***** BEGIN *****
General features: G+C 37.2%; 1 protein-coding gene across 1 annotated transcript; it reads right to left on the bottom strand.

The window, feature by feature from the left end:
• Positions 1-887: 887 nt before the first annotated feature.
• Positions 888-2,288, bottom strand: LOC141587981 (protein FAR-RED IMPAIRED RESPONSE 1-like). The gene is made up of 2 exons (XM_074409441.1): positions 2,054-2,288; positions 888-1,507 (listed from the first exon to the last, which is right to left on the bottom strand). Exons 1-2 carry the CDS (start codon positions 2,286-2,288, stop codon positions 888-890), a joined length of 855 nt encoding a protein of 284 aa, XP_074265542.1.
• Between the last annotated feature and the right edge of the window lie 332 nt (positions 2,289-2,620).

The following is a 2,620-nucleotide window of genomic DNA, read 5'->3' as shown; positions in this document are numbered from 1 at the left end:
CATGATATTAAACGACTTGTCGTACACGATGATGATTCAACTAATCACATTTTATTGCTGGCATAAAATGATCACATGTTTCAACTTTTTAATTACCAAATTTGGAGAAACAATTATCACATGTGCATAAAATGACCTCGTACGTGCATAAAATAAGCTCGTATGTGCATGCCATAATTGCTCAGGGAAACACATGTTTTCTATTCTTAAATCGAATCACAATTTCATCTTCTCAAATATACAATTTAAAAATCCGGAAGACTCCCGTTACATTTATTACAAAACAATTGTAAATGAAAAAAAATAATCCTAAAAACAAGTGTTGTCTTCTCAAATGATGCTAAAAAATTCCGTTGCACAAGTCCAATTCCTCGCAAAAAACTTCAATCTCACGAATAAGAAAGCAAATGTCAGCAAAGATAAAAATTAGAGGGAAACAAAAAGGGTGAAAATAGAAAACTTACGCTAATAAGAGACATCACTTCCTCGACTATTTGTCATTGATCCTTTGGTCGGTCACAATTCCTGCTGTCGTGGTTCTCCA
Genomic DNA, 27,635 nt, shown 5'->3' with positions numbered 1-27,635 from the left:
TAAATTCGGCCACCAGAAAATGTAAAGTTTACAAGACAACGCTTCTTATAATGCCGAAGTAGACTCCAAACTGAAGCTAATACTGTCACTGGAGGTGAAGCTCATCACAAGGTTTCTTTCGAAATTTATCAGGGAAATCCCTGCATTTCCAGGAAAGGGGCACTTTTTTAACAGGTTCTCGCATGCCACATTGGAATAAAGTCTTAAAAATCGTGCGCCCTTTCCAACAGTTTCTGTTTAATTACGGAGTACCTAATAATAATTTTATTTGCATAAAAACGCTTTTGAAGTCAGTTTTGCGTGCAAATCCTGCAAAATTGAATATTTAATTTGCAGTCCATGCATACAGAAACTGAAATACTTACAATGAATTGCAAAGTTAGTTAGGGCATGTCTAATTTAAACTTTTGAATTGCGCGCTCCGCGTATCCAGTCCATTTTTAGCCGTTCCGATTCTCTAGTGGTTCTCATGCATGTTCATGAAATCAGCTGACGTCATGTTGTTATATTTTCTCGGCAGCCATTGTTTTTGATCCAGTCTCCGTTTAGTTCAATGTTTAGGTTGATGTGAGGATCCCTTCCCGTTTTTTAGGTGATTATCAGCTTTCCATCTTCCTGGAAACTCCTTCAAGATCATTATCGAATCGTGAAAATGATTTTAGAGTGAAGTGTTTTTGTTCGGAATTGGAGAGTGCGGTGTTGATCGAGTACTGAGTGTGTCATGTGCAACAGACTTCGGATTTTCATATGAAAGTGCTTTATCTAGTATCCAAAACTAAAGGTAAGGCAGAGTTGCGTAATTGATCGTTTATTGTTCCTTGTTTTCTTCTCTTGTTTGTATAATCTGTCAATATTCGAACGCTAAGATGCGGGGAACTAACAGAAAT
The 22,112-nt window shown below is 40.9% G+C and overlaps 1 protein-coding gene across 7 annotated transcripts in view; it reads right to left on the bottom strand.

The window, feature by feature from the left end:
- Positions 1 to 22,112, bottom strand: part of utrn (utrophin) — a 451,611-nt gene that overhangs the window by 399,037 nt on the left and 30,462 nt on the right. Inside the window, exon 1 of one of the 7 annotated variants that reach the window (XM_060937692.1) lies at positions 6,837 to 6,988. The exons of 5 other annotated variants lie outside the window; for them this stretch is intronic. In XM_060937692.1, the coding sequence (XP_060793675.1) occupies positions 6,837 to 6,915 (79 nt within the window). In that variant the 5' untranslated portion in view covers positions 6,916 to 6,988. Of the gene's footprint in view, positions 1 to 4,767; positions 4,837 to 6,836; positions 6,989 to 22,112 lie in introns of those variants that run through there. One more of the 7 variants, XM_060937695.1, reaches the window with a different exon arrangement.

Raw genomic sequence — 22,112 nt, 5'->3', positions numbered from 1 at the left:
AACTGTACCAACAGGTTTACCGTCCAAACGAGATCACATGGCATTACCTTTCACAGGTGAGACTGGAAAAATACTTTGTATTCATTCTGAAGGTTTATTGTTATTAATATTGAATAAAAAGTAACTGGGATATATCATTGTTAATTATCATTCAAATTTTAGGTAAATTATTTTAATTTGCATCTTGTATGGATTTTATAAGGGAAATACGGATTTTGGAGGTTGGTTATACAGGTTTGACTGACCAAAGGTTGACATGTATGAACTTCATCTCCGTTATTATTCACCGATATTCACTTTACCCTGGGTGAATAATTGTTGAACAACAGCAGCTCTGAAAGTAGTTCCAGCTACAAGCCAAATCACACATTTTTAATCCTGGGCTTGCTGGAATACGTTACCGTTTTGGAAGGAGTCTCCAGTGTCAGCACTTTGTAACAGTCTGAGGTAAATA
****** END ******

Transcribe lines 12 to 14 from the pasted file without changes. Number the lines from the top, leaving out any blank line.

- Positions 1 to 22,112, bottom strand: part of utrn (utrophin) — a 451,611-nt gene that overhangs the window by 399,037 nt on the left and 30,462 nt on the right. Inside the window, exon 1 of one of the 7 annotated variants that reach the window (XM_060937692.1) lies at positions 6,837 to 6,988. The exons of 5 other annotated variants lie outside the window; for them this stretch is intronic. In XM_060937692.1, the coding sequence (XP_060793675.1) occupies positions 6,837 to 6,915 (79 nt within the window). In that variant the 5' untranslated portion in view covers positions 6,916 to 6,988. Of the gene's footprint in view, positions 1 to 4,767; positions 4,837 to 6,836; positions 6,989 to 22,112 lie in introns of those variants that run through there. One more of the 7 variants, XM_060937695.1, reaches the window with a different exon arrangement.

Raw genomic sequence — 22,112 nt, 5'->3', positions numbered from 1 at the left:
AACTGTACCAACAGGTTTACCGTCCAAACGAGATCACATGGCATTACCTTTCACAGGTGAGACTGGAAAAATACTTTGTATTCATTCTGAAGGTTTATTGTTATTAATATTGAATAAAAAGTAACTGGGATATATCATTGTTAATTATCATTCAAATTTTAGGTAAATTATTTTAATTTGCATCTTGTATGGATTTTATAAGGGAAATACGGATTTTGGAGGTTGGTTATACAGGTTTGACTGACCAAAGGTTGACATGTATGAACTTCATCTCCGTTATTATTCACCGATATTCACTTTACCCTGGGTGAATAATTGTTGAACAACAGCAGCTCTGAAAGTAGTTCCAGCTACAAGCCAAATCACACATTTTTAATCCTGGGCTTGCTGGAATACGTTACCGTTTTGGAAGGAGTCTCCAGTGTCAGCACTTTGTAACAGTCTGAGGTAAATA